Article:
Is it rational to believe that some of my beliefs are false? This seems like a reasonable claim. After all, most people have some false beliefs, and I know that I've had plenty of beliefs in the past which I later learned were false. On the other hand, I obviously believe that each of my beliefs is true (otherwise, they wouldn't be my beliefs). So how could I also believe that some unspecified beliefs among them are false?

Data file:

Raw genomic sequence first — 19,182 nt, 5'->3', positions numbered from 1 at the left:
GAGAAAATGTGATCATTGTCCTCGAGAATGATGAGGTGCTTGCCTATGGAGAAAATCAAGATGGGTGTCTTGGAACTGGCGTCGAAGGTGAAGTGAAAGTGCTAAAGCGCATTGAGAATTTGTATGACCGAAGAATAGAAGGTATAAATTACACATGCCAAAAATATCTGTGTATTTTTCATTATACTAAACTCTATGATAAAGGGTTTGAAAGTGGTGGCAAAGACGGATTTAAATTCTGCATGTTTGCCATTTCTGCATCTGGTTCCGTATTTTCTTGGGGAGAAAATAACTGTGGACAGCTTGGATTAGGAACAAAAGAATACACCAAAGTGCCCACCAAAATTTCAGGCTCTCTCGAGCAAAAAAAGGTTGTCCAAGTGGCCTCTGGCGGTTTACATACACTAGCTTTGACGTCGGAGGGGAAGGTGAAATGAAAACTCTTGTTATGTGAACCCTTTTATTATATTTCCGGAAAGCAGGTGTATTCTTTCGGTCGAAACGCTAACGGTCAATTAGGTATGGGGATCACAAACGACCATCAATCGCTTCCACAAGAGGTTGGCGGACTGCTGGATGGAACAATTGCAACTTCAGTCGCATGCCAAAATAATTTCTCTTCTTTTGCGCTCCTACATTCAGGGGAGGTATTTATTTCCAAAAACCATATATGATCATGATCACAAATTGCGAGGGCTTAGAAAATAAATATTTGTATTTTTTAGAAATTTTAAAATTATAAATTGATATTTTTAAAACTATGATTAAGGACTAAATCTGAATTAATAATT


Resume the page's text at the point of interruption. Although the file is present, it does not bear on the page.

It certainly looks like the height of rationality for you to believe that at least some of your beliefs are false. Yet, as you point out, there's no particular belief of yours that you regard as false. Any given belief of yours you regard as true; otherwise, it wouldn't be a belief of yours. This pair of attitudes gives rise to what's usually called the "Paradox of the Preface." One place to start looking is the SEP entry on "Epistemic Paradoxes," available here, which contains both discussion and references.

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